Local business applications continue to rise in 2021, following national trend

Local business applications continue to rise in 2021, following national trend

Olivia Sandusky

 

Shannon Shea is the founder of Elder Love USA, a local non-profit that help seniors.

She says the pandemic canceled many of her fundraising events that are necessary for her non-profit, leading her to shift her business model.

In January she opened the Elder Love Thrift Store to help carry out her mission of helping the elderly community.

“So we opened this in the middle of a pandemic. It was almost a joke. It was almost like what am I thinking? What are we doing opening a business when everything is shutting down and it was kind of crazy. But it’s been so successful,” said Shea.

While it may have seemed crazy to Shea at the time, her actions are part of a larger national trend.

According to the US Census Bureau, monthly business applications have skyrockted over the last year, almost doubling previous records.

Experts say the trend is common during challenging times.

Apple, microsoft, oracle, they all came out of the late 70s. They came out of a time of economic malaise. From adversity and from problems, entrepreneurs come forward to solve the problems,” said Joe Wallace, CEO of Coachella Valley Economic Partnership.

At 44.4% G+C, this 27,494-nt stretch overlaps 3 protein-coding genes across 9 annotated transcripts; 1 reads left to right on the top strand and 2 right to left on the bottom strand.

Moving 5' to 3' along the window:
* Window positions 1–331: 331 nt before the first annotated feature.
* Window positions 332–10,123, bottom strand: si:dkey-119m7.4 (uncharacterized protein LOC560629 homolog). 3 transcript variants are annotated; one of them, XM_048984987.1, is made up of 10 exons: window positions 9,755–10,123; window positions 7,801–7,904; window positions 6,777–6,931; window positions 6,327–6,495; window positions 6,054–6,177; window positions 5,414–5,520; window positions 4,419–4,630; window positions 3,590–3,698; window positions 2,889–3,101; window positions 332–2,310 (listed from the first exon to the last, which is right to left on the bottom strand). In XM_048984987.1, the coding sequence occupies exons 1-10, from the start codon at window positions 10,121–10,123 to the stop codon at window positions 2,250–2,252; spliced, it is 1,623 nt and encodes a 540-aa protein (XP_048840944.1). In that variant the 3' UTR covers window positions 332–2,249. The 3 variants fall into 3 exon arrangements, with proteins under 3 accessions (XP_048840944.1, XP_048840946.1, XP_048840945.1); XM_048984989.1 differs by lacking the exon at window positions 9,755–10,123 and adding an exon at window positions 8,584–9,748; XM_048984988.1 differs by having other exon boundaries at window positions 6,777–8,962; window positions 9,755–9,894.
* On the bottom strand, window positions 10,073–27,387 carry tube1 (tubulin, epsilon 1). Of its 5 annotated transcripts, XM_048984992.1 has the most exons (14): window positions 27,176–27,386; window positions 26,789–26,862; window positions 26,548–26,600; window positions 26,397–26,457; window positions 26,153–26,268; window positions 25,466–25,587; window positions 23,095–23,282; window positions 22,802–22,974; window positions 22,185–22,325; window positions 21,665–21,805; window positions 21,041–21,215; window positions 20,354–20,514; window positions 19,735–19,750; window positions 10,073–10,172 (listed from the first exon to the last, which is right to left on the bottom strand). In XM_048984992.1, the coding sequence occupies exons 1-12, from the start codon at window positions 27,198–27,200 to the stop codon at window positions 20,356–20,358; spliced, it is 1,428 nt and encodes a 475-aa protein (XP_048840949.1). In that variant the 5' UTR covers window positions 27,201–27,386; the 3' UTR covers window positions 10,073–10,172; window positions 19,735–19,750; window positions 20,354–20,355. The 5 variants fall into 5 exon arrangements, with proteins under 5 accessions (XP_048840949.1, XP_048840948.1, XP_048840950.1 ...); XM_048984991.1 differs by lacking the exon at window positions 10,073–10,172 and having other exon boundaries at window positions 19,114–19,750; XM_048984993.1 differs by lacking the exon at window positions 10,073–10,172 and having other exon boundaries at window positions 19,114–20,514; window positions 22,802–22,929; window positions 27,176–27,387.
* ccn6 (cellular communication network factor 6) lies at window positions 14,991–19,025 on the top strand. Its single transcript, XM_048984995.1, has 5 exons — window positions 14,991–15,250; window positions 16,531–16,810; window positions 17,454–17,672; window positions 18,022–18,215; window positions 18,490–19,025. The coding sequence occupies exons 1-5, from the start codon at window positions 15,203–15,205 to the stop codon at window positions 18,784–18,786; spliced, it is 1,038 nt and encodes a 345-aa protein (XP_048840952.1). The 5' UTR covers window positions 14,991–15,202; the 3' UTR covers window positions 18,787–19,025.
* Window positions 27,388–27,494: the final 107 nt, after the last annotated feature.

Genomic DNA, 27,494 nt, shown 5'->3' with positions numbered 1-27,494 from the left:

This year, business owners have been quick to diversify, mainly focusing on pandemic related or virtual needs.

And in the valley, Palm Springs and Coachella have each received around 200 business applications since January.

Joe wallace believes this growth will help the valley recover quickly.

“The number of jobs that are in the valley are going up. And they’re going up at a higher rate than the population is, which means that the number of people that live here and commute to other places will be able to work here,” said Wallace,

In fact, CVEP recently shared a study that shows all valley cities will see significant employment growth over the next two decades, leaving the pandemic’s 30 percent unemployment rate far behind.

Loca business owners like Shea say they hope to be a part of that positive economic trend.

“We’re hiring drivers, retail associates, office associates, we’re also looking for volunteers. This is the first of many, many, many stores and they’ll all be started here. I see at least four here in the valley,” said Shea.

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